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A triumphal piece by Bobby Silas. Inspired by the Sikyatki pottery, this traditionally built and fired piece measures 12 by 7.5 inches. $1275. (TUCSON)
James was understandably proud of the beautiful finish on this double-bird vessel after it came out of the firing. 6 inches high and 9 inches across. $1400. (TUCSON)
At left is a classic Nampeyo pattern favored by Leah Nampeyo, re-interpreted by her son James. 3.5 by 5 inches. $400. (TUCSON) The polychrome parrot effigy bowl was made by Rachel Sahmie Nampyeo (1903-1985) 7 inches long and 4.25 inches high. $600. (SANTA FE)
By James Nampeyo, this has a classic series of old Sikyatki designs that were favored by his great grandmother along with the Sikyatki butterfly motif. 5 inches high and 7 inches across. $850 (TUCSON)
Above left: James Nampeyo Garcia, son of Leah Nampeyo, grandson of Fannie Nampeyo made this piece. He learned pottery-making from his grandmother and dedicated himself to working with her design traditions. 10.5 by 2.5 inches. $800.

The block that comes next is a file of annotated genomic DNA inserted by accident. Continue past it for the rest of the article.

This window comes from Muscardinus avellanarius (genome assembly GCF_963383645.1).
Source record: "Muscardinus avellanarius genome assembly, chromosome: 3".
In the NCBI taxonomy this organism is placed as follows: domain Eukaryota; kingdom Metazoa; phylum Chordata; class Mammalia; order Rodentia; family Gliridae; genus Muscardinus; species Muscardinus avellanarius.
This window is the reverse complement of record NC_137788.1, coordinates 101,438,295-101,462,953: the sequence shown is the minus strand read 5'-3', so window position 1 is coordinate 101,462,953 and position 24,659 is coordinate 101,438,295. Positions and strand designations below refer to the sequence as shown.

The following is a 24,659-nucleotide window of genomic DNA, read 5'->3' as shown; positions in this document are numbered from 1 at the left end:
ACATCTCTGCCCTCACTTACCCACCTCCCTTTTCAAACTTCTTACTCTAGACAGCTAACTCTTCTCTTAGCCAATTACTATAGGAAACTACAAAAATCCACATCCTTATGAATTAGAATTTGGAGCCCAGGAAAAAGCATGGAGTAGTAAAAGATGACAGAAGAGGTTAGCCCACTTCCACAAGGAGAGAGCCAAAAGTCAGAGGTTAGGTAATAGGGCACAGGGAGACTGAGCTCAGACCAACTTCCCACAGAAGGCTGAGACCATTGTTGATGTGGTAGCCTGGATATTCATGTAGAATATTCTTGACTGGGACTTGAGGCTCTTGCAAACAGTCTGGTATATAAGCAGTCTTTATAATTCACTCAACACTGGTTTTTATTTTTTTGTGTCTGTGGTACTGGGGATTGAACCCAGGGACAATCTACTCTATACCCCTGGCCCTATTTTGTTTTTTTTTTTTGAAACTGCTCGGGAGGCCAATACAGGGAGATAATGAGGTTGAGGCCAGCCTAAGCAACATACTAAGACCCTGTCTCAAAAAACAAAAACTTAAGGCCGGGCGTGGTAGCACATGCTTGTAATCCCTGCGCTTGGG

At right is an unusual form: a cookie jar. These first began to appear somewhere around 1930. Almost ten inches high and just under 8 inches across. This one dates to around 1950 and may be the work of Imogene Lomakema (1901-1999), who was well-known for her cookie jars. SOLD (BOTH IN TUCSON)
James Nampeyo Garcia created this very special jafr, painted with the classic Nampeyo eagle tail design. The jar is an impressive 7" high and 11" across. $2400. (Tucson)
Born in 1958, James is a member of the Corn Clan from First Mesa. His parents were Leah Polacca of Hopi and Lewis Garcia of Laguna Pueblo. He learned how to work clay from his mother and his grandmother, Fannie Nampeyo. While he formed a few small pots starting around age 5 or 6, it was not until his early twenties that he began making and painting his own work.
“I stick with Nampeyo traditional designs. I more or less like to carry on with what my grandmother taught me.”